"I believe that I shall look upon the goodness of the Lord in the land of the living!" (Psalm 27:13).
A great sorrow was hurled into my life and made it seem that life was over. On the same day, I happened to read the verse above. I perceived that it was written by a man going through a grief like mine. On what basis was his confidence-his bold assertion-that he would see good in his future? After all, is it guaranteed to any of us that we will bounce back from tragedy?
Still, the king's faith statement excited me. I said, "I want that for myself! I will believe it for myself, just as David did!"
At once my hope clouded over with complicated theology: This verse is a particular word to a particular man who lived 3,000 years ago, I said. I must be careful not to apply it directly. Perhaps the man even had a vision. Or he was a type of Christ and in a special category. I must not be too happy.
But then I remembered:
"Whatever was written in former days was written for our instruction, that through endurance and through the encouragement of the Scriptures we may have hope" (Romans 15:4).
There was the legitimacy of my claim. Next, I thought about Scripture's calls to meditate on God's Word: "Blessed is the man [whose] delight is in the law of the Lord, and on His law he meditates day and night" (Psalm 1:1-2).
I got to thinking about what meditation is: It is an invitation to unbridled creativity; to make wild connections; to entertain variations on a theme; to leap boundaries of time and dispensations, to one's own circumstances. One enters into a Word on the page as into a secret doorway, and is led by the Spirit into many-chambered mansions. Meditation, by its very nature, is expansive; not linear but frolicking. It beckons personalization. Meditation is what gives me permission to embrace King David's confidence for a good future as my own confidence.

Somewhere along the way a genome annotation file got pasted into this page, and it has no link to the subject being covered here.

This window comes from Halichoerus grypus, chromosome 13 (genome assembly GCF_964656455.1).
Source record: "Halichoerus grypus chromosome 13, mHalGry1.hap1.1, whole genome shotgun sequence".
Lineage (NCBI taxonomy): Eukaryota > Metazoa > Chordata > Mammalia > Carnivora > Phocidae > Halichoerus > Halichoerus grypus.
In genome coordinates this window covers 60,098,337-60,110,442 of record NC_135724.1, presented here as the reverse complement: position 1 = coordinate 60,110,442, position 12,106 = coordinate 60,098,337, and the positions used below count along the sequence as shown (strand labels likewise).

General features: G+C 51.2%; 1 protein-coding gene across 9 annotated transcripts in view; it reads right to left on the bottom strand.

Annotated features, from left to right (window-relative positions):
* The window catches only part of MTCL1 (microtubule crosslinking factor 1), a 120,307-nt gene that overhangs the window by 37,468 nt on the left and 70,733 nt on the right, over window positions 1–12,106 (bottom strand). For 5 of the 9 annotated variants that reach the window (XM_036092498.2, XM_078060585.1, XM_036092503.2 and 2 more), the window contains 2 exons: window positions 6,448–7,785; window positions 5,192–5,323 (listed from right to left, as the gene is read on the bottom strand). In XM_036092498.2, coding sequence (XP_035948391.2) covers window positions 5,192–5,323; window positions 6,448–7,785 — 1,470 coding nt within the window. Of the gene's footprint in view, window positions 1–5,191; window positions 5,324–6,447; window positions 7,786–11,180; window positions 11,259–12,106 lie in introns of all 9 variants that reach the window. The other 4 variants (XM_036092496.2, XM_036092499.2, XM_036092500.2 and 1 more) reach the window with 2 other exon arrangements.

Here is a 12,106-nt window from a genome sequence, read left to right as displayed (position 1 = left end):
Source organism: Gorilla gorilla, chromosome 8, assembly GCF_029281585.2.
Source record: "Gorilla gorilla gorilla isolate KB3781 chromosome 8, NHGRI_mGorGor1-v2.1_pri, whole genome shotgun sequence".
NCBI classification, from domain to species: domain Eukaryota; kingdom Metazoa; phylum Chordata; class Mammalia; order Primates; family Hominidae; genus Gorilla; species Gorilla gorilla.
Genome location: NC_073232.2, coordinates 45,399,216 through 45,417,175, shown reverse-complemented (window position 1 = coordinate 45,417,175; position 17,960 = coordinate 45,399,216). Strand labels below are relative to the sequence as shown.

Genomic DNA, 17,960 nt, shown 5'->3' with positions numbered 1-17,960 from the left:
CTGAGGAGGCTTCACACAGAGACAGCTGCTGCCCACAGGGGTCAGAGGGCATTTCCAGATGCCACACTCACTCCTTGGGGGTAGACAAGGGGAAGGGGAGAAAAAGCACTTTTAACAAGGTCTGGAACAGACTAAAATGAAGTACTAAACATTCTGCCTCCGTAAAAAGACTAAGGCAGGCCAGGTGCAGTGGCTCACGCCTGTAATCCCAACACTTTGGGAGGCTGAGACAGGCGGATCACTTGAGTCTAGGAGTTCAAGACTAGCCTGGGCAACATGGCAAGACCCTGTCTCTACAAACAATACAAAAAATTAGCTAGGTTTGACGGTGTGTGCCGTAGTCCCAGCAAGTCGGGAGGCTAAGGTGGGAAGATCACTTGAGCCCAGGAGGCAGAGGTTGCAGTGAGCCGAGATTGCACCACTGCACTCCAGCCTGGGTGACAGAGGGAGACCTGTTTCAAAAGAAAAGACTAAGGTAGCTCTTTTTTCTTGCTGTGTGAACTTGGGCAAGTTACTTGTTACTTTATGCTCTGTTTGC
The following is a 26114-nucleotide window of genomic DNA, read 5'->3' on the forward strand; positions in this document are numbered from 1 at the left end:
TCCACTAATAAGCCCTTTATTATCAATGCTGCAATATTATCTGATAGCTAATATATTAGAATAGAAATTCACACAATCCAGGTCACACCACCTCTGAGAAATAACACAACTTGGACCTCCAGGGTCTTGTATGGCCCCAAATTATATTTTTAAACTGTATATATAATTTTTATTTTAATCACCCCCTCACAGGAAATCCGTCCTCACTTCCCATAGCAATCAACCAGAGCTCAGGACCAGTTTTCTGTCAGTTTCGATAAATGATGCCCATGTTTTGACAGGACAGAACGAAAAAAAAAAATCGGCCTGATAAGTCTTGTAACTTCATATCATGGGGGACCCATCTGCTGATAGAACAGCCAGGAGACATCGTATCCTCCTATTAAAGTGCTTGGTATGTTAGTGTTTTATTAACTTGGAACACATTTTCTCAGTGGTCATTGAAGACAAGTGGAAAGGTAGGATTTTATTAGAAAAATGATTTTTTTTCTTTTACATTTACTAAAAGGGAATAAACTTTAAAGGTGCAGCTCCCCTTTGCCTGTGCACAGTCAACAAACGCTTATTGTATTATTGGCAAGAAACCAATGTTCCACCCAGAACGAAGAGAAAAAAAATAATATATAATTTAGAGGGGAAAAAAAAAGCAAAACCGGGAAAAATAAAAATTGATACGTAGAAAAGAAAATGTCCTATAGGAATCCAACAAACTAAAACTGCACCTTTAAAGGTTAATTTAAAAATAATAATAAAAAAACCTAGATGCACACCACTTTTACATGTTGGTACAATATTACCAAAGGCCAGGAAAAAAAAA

After all, we personalize with other Scriptures without even thinking about it: "The Lord is my shepherd; I shall not want" (Psalm 23:1).
So, not content with simply reading the verse, I said boldly to the Lord, "Lord, I believe I will see Your goodness again, not only in heaven, but in the land of the living. I am embracing this favor as my favor, just as David did."
It was a new way to pray. Mark 9:23 was my warrant: "All things are possible for one who believes." And Mark 11:23: "Truly I say to you, whoever says to this mountain, 'Be taken up and thrown into the sea,' and does not doubt in his heart but believes that what he says will come to pass, it will be done for him."
I started thinking hard about the spiritual mechanics of all this. The promises of God are for those who believe them, above every other word or report: "For You have exalted above all things Your name and Your word" (Psalm 138:2). The promises must be "mixed with faith" to profit the hearer (Hebrews 4:2). For the rest, they are merely beautiful love songs (Ezekiel 33:32). Romans 15:4 and Psalm 1:1-2 beckon the reader to believe. They stand on the high places of the city crying, "Enter here only with faith."
The Word searches high and low for one who will stake all, who will regard God's Word as supreme, who puts out of mind all possibility of unfulfillment. It is childlike faith that astonishes Jesus: "When Jesus heard this, He marveled" (Matthew 8:10). Contrast with: "And He could do no mighty work there" (Mark 6:5).
Faith is the secret hermeneutical key we sought that opens David's hopes to us also. Only those who believe understand. Only those who believe receive (Revelation 1:3).
The Word of promise is activated in the presence of faith: "And Paul, looking intently at him and seeing that he had faith to be made well, said in a loud voice, 'Stand upright on your feet.' And he sprang up and began walking" (Acts 14:9-10).
"Lord," I said in my grief that was already fading, "I believe that I shall look upon Your goodness in the land of the living." "Child," He said, "if you believe it, it is yours."